Nike Inc, Adidas AG and other footwear giants urged US President Donald Trump to reconsider his tariffs on shoes made in China, saying the policy would be “catastrophic for our consumers, our companies and the American economy as a whole.”
In all, 173 companies signed an open letter to the president, dated Monday and posted on the industry trade association’s Web site.
It was also sent to US Secretary of the Treasury Steve Mnuchin, Secretary of Commerce Wilbur Ross and National Economic Council Director Larry Kudlow.
“On behalf of our hundreds of millions of footwear consumers and hundreds of thousands of employees, we ask that you immediately stop this action to increase their tax burden,” the group said. “Your proposal to add tariffs on all imports from China is asking the American consumer to foot the bill. It is time to bring this trade war to an end.”
“As an industry that faces a US$3 billion duty bill every year, we can assure you that any increase in the cost of importing shoes has a direct impact on the American footwear consumer,” the letter said.
That sentiment has been echoed around the industry.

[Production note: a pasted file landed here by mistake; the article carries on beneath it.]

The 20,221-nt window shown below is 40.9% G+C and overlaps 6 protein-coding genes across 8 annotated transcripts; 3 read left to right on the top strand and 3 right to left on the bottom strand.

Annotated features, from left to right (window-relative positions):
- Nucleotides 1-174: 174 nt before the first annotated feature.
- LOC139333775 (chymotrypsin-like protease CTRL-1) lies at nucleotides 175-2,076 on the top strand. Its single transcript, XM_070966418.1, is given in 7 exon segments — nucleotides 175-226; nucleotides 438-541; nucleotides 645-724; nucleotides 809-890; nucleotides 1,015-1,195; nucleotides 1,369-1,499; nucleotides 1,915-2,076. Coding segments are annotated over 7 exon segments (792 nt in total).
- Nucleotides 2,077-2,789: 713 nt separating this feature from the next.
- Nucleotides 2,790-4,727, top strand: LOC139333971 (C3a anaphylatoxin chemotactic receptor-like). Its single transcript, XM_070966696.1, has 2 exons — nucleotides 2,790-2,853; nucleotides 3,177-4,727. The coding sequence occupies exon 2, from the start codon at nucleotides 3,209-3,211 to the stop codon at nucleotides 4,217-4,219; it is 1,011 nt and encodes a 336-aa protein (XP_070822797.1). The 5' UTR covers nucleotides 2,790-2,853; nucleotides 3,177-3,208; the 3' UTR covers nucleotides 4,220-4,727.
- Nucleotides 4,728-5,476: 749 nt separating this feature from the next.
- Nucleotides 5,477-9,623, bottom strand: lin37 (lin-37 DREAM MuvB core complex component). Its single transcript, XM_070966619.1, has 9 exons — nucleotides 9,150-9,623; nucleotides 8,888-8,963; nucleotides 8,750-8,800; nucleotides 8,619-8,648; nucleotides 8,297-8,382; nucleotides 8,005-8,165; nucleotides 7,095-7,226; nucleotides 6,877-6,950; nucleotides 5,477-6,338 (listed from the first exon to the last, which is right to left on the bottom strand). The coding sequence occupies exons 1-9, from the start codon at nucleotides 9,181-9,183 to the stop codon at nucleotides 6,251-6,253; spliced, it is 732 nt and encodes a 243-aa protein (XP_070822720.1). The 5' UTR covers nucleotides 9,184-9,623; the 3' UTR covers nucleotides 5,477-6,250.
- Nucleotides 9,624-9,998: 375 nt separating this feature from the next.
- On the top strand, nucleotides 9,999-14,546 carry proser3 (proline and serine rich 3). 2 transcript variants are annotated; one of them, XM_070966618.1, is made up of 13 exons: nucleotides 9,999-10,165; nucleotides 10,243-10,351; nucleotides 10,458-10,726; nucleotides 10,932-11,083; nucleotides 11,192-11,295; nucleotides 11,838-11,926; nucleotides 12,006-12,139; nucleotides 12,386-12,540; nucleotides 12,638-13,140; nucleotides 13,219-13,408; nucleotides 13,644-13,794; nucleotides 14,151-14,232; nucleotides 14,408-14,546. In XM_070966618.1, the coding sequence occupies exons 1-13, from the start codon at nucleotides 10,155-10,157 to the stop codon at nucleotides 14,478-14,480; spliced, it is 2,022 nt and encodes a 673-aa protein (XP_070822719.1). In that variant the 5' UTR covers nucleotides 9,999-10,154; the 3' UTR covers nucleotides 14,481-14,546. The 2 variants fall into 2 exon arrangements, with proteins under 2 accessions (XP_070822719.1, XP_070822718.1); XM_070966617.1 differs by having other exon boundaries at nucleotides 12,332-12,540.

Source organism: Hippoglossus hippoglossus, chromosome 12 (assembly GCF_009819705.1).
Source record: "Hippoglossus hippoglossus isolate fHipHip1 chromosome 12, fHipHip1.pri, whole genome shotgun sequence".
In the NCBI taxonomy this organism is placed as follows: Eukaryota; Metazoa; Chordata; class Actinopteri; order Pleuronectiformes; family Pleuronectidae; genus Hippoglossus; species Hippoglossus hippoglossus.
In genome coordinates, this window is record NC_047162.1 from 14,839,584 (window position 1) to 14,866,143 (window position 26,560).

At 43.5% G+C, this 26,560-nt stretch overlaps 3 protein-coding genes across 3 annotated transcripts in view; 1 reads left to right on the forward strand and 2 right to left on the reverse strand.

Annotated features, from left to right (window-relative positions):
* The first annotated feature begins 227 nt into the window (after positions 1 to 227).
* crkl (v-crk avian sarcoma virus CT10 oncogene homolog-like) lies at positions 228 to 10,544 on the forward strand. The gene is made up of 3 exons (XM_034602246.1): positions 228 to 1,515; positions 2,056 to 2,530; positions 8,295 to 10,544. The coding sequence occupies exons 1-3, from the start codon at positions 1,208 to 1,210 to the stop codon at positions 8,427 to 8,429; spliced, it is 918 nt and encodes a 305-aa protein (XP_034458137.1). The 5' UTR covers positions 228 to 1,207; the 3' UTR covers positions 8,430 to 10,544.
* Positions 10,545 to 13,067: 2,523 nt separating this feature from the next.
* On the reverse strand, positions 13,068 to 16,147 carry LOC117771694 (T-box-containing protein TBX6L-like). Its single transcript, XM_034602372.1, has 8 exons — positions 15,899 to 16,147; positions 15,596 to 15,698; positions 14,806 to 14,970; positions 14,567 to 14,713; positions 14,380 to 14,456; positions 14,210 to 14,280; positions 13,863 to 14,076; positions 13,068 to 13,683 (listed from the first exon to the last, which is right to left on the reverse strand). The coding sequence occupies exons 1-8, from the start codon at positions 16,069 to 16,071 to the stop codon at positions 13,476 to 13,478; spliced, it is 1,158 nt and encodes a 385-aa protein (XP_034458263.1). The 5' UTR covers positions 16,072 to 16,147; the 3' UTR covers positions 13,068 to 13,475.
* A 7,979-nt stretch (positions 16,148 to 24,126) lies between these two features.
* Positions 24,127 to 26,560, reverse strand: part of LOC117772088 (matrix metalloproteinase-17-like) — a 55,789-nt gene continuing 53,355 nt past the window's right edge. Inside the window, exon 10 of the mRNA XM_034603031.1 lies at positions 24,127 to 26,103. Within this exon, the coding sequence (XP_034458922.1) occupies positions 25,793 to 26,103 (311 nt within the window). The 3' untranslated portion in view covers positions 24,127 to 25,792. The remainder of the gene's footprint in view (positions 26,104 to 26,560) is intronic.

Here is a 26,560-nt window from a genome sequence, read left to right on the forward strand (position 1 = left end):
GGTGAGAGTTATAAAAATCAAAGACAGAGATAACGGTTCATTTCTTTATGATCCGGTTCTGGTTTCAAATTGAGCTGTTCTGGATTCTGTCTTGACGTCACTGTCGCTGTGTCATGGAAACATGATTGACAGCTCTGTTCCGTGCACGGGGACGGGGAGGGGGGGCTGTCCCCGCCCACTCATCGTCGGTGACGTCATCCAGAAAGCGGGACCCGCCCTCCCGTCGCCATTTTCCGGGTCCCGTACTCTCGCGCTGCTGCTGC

“We don’t make enough to absorb that,” said Michael Jeppesen, president of global operations for Wolverine World Wide Inc, which also signed the letter. “The only way it can is to be passed onto the consumer.”
The Footwear Distributors & Retailers of America estimates that the tariffs would cost US customers an additional US$7 billion per year.
The companies said in their letter that those costs would disproportionately affect working-class people.
Tariffs are an especially touchy subject within the footwear world, because shoe companies are already some of the highest payers of duties in the US.
Still, the companies in the letter vary in their reliance on China. Nike, for example, made 26 percent of its apparel and 26 percent of its footwear in China in fiscal 2018. Skechers USA Inc makes about 65 percent of its goods in China, but not all of those products are imported into the US.
Under Armour Inc, which also signed the letter, gets about 18 percent of its products from China — down from 46 percent in 2013. Its goal is to lower that number to just 7 percent by 2023.
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